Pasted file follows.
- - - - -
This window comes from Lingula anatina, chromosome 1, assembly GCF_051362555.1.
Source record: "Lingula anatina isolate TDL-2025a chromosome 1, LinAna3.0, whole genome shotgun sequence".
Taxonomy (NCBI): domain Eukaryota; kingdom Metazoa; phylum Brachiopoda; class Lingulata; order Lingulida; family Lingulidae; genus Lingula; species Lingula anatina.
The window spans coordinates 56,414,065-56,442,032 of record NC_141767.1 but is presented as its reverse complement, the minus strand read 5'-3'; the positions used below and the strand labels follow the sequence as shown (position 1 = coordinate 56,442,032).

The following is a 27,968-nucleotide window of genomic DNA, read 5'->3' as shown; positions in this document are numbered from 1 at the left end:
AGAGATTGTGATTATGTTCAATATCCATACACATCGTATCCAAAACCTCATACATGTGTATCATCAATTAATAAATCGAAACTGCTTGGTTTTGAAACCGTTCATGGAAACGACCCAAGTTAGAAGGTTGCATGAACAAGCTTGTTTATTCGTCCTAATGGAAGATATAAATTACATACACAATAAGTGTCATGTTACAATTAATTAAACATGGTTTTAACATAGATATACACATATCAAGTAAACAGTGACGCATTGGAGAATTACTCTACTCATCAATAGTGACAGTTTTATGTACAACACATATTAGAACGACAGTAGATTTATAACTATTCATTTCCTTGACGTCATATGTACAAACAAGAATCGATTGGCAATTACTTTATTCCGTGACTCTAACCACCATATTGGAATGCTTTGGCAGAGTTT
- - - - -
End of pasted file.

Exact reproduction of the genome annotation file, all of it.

This window comes from Lingula anatina, chromosome 1, assembly GCF_051362555.1.
Source record: "Lingula anatina isolate TDL-2025a chromosome 1, LinAna3.0, whole genome shotgun sequence".
Taxonomy (NCBI): domain Eukaryota; kingdom Metazoa; phylum Brachiopoda; class Lingulata; order Lingulida; family Lingulidae; genus Lingula; species Lingula anatina.
The window spans coordinates 56,414,065-56,442,032 of record NC_141767.1 but is presented as its reverse complement, the minus strand read 5'-3'; the positions used below and the strand labels follow the sequence as shown (position 1 = coordinate 56,442,032).

The following is a 27,968-nucleotide window of genomic DNA, read 5'->3' as shown; positions in this document are numbered from 1 at the left end:
AGAGATTGTGATTATGTTCAATATCCATACACATCGTATCCAAAACCTCATACATGTGTATCATCAATTAATAAATCGAAACTGCTTGGTTTTGAAACCGTTCATGGAAACGACCCAAGTTAGAAGGTTGCATGAACAAGCTTGTTTATTCGTCCTAATGGAAGATATAAATTACATACACAATAAGTGTCATGTTACAATTAATTAAACATGGTTTTAACATAGATATACACATATCAAGTAAACAGTGACGCATTGGAGAATTACTCTACTCATCAATAGTGACAGTTTTATGTACAACACATATTAGAACGACAGTAGATTTATAACTATTCATTTCCTTGACGTCATATGTACAAACAAGAATCGATTGGCAATTACTTTATTCCGTGACTCTAACCACCATATTGGAATGCTTTGGCAGAGTTT